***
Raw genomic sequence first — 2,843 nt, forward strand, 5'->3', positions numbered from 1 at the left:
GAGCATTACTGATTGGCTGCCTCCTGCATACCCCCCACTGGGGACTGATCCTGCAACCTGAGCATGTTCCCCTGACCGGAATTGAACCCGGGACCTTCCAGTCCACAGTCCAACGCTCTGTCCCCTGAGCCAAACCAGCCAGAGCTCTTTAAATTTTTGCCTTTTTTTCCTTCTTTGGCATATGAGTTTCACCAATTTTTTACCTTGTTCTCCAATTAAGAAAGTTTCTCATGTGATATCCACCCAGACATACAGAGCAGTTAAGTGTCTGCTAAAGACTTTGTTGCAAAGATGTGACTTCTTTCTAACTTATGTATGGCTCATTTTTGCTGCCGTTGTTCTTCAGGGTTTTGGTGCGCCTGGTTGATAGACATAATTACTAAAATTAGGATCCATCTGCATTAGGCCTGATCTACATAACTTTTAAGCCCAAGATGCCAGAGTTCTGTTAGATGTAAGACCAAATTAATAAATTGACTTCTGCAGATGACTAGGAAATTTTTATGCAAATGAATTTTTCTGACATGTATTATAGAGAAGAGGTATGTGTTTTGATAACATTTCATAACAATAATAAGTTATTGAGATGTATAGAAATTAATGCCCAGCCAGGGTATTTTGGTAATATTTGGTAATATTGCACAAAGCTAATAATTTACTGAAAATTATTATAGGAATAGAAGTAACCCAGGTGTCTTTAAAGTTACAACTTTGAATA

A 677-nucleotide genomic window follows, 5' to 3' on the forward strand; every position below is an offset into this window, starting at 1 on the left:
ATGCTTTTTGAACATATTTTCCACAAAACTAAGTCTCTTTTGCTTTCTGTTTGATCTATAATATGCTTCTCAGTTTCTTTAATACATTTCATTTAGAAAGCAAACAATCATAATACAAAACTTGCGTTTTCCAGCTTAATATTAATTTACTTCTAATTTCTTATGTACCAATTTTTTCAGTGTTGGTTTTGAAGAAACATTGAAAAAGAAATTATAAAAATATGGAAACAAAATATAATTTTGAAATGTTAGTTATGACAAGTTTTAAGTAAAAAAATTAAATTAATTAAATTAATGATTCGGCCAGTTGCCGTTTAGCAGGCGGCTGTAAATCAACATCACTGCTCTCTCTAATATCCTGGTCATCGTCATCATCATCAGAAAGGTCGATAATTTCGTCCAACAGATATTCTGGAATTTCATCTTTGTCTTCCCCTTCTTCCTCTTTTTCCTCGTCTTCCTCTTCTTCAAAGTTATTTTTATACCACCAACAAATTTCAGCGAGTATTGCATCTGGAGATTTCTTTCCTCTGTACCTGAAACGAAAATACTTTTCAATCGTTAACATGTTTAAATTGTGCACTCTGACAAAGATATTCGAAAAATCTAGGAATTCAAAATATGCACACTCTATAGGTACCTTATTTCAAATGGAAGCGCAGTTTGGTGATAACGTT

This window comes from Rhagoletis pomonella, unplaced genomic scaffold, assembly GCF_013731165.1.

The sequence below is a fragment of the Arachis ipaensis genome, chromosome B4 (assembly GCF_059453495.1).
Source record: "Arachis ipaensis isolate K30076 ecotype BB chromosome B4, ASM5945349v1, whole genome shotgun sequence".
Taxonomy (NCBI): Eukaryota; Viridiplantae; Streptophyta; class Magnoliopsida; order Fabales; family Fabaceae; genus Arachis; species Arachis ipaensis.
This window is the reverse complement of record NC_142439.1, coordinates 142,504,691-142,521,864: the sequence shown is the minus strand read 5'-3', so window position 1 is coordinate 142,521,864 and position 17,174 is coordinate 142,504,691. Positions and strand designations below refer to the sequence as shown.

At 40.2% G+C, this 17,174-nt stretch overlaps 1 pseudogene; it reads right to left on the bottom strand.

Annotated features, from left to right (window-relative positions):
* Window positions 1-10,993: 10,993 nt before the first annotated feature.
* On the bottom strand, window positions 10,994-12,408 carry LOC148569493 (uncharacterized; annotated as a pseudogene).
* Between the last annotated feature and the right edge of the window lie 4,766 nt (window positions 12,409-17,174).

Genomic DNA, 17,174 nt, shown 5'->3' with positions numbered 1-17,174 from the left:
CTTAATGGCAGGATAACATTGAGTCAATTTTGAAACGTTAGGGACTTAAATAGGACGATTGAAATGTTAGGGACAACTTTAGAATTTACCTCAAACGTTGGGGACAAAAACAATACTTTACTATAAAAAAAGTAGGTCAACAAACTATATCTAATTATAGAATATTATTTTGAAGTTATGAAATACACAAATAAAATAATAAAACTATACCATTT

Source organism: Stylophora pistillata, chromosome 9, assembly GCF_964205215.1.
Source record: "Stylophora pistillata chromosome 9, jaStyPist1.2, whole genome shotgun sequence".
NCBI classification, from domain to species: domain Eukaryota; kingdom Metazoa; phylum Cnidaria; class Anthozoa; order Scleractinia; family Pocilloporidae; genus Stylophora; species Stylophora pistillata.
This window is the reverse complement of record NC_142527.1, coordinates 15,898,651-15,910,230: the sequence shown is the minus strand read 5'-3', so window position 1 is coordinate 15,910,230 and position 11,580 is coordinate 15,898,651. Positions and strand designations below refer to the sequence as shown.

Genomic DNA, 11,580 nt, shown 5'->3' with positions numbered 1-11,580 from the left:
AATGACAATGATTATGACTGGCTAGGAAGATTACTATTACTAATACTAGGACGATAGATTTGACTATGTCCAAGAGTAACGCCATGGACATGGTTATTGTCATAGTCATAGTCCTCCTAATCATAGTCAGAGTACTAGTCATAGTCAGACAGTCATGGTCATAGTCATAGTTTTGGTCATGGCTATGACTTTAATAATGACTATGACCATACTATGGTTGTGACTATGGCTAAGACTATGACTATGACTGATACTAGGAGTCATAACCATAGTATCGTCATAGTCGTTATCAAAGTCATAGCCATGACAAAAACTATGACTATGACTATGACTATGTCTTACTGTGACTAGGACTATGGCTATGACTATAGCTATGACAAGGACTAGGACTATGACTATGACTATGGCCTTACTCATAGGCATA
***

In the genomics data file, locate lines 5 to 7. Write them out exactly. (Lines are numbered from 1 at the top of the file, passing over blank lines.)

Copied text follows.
This window comes from Rhagoletis pomonella, unplaced genomic scaffold, assembly GCF_013731165.1.

The sequence below is a fragment of the Arachis ipaensis genome, chromosome B4 (assembly GCF_059453495.1).
Source record: "Arachis ipaensis isolate K30076 ecotype BB chromosome B4, ASM5945349v1, whole genome shotgun sequence".